Stereotypes, Culture, and Conversation: Hills English Class Skypes Denmark Students


By Jimmy He, Senior Editor

Mr. Perkins’ senior English class skyped a class of students from Denmark on March 5th, where they discussed the many differences between American and Danish education, cultural norms, and stereotypes.

The group of Danish students, whose ages ranged from 15 to 16, and their teacher Miriam West live in a small village named Daugård along the east coast of Denmark.

Some of the immediate cultural differences noticed between the two groups were that the class sizes were significantly smaller in Denmark. While a typical English class at Wayne Hills consists of roughly 20 to 30 students, the one Perkins’ class skyped only six. Teachers also tend to go by their first name in Denmark, where the education culture is less formal than in America.

The classes began by discussing stereotypes Danes and Americans have for each other. While the Hills students could not think of any glaring stereotypes for Danes, some of West’s students pointed out interesting facts about American society.

“The cheerleading culture seems to be a big part of American culture,” one Danish student commented.

“And it seems like everyone goes to McDonald’s,” another said.

The two groups talked about the perception people tend to have about both countries, discussing some of the perceived stereotypes and the extent of their validity. They also compared the different school systems in Denmark and America, focusing on athletics and extracurricular activities.

Whereas football is a significant sport in American culture that many students watch, the students from Denmark said that in their country, football is not very competitive and only played for fun. Instead, the group said that they participate in soccer, volleyball, handball, and gymnastics.

Considering the approaching prom for seniors, many of the Hills students were surprised to learn that Danish students attend an annual gala instead—an event the whole school participates in.

“You don’t have dates,” one of the Danish students commented, “You go with your friends and you dance a fancy classical dance that is learned from a hundred years.”

The long-standing tradition of the gala highlights a key difference in Danish and American cultures.

However, with further discussion, both groups discovered that perhaps the biggest cultural difference was how Americans and Danes regard teenage drinking.

In America, there is a strict drinking as of 21, and any form of underage drinking is both illegal and taboo. In Denmark, however, there is no drinking age and kids are allowed to purchase and consume alcohol without many obstacles.

After being asked if there was excessive drinking on weekends, one of the Danish students responded, “Yes, but it’s normal. You can be 14 or 15 and have your parents buy you alcohol and drive you to parties and pick you up after.”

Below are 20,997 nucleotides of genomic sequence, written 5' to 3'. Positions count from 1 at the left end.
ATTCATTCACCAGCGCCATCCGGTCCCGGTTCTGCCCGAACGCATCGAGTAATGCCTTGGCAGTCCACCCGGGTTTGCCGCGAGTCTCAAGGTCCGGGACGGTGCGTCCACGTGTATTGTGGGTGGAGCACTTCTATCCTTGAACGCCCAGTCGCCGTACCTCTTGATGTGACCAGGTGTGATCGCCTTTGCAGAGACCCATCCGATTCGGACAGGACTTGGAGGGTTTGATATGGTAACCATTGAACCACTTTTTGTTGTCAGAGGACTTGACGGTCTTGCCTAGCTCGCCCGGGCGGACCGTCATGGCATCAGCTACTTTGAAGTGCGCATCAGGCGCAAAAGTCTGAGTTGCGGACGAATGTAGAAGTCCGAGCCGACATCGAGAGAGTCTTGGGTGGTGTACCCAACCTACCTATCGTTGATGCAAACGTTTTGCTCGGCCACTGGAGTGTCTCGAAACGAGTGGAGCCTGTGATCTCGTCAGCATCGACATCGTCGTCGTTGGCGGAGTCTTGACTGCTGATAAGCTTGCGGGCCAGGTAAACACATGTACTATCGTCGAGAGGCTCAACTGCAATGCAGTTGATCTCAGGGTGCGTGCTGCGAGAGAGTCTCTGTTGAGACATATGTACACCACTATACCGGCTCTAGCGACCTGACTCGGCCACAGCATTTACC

They explained that in Denmark, it’s not uncommon for people to go to parties and drink. While many may assume that the normal occurrence of teenage drinking would result in higher drunk driving accidents and alcohol poisoning cases, the Danish students said that it is actually the opposite.

“We have a very low amount of deaths from alcohol poisoning,” one of them said, “Also, people learn to drink before they are allowed to drive. By the time people are 21, they are pretty much over it. Instead of drinking every weekend, people drink only like once every three months.”

Through exploring and discussing cultural differences, both groups were able to learn more about the other country’s societal culture and schools.

Perkins, who went on sabbatical in France two years prior, has had plenty of experiences and insight regarding cultures around the world. We asked him for his opinion on the importance of having such conversations in today’s society.

“I think that it fosters empathy,” Perkins said, “It makes students geographically and culturally aware. I think it helps to break down barriers. It also helps to break down stereotypes and sort of break down those preconceived notions and ideas about what another place may be like. To travel is sort of to a cure for prejudice and a cure for closemindedness.”

Jada Daniels, a Wayne Hills senior who participated in the Skype call, also commented, “I think the most surprising thing was that there’s no drinking age in Denmark because every country has one even if it’s not 21 and Denmark doesn’t have one at all. And, we couldn’t decide whether that’s better or worse.”

Learning to connect, talk, and emphasize with others experiencing life completely different than one’s own is significant to staying open-minded and growing more perceptive as individuals. In a society where stereotypes, hate speech, and xenophobia are inevitable, it is only more crucial to work to understand differences in culture and try to see the world from someone else’s lens.